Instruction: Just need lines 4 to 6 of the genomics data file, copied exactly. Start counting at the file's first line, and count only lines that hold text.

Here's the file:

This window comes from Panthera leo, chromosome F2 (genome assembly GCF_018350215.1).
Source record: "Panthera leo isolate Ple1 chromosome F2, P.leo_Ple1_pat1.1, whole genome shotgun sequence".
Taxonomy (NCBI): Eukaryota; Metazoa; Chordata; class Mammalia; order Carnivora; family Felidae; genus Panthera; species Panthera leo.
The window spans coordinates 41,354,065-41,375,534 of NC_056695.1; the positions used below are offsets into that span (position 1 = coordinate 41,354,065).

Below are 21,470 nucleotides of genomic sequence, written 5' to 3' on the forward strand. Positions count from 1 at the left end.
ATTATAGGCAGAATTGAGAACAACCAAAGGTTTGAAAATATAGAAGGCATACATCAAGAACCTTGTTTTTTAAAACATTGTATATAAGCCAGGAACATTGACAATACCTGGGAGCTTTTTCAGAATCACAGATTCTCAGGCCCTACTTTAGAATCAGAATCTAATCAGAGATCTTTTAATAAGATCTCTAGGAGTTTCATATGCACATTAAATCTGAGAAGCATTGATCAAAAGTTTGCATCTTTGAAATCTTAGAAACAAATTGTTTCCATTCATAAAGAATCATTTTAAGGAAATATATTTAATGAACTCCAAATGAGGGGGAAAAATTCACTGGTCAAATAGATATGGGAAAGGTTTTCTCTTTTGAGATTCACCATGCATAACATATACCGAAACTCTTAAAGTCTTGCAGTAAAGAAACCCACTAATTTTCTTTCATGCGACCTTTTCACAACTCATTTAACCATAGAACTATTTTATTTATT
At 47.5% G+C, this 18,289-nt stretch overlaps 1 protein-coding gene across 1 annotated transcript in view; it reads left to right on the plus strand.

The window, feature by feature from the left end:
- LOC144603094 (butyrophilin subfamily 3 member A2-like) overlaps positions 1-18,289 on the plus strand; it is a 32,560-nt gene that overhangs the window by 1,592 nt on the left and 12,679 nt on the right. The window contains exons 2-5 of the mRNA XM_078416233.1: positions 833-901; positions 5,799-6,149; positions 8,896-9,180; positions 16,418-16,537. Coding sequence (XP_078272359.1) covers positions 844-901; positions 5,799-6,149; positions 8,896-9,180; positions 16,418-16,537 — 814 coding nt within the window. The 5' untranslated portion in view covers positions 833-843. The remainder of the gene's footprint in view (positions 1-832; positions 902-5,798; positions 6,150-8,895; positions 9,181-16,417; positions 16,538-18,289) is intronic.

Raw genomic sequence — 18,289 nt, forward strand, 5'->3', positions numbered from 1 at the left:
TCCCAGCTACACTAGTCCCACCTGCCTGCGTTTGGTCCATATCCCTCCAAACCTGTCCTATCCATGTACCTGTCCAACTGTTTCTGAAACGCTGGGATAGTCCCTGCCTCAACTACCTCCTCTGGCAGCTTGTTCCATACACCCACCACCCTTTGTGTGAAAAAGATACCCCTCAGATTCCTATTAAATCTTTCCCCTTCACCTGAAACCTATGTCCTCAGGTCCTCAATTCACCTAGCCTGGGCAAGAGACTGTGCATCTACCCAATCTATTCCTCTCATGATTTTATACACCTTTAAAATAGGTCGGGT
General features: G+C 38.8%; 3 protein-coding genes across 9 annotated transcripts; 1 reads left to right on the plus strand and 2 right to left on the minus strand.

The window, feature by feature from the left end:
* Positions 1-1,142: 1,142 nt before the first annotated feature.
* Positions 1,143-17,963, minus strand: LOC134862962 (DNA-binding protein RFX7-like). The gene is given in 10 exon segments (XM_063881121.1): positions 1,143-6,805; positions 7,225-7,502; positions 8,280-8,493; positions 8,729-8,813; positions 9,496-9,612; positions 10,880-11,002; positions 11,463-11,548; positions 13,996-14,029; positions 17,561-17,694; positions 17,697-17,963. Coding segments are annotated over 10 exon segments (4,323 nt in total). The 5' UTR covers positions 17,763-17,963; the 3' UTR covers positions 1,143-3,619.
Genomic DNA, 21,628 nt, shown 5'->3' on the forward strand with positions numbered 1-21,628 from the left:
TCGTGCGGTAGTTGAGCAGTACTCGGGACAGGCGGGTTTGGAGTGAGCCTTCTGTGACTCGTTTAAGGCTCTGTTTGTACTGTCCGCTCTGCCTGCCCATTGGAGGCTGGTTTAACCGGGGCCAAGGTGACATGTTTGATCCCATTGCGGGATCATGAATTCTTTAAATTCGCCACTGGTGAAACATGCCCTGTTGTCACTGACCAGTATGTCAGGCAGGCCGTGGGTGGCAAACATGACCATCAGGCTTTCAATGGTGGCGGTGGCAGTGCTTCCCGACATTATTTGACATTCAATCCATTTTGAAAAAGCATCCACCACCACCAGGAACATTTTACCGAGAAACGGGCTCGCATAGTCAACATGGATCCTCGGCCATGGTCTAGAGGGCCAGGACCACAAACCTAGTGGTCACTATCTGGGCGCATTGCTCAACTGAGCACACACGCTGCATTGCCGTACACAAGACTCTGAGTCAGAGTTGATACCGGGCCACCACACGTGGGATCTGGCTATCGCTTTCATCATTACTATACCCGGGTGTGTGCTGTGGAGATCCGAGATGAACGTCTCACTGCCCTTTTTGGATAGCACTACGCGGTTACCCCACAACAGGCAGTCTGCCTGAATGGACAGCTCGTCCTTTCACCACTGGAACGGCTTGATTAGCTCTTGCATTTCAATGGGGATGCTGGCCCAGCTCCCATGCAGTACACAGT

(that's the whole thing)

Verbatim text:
The window spans coordinates 41,354,065-41,375,534 of NC_056695.1; the positions used below are offsets into that span (position 1 = coordinate 41,354,065).

Below are 21,470 nucleotides of genomic sequence, written 5' to 3' on the forward strand. Positions count from 1 at the left end.
ATTATAGGCAGAATTGAGAACAACCAAAGGTTTGAAAATATAGAAGGCATACATCAAGAACCTTGTTTTTTAAAACATTGTATATAAGCCAGGAACATTGACAATACCTGGGAGCTTTTTCAGAATCACAGATTCTCAGGCCCTACTTTAGAATCAGAATCTAATCAGAGATCTTTTAATAAGATCTCTAGGAGTTTCATATGCACATTAAATCTGAGAAGCATTGATCAAAAGTTTGCATCTTTGAAATCTTAGAAACAAATTGTTTCCATTCATAAAGAATCATTTTAAGGAAATATATTTAATGAACTCCAAATGAGGGGGAAAAATTCACTGGTCAAATAGATATGGGAAAGGTTTTCTCTTTTGAGATTCACCATGCATAACATATACCGAAACTCTTAAAGTCTTGCAGTAAAGAAACCCACTAATTTTCTTTCATGCGACCTTTTCACAACTCATTTAACCATAGAACTATTTTATTTATT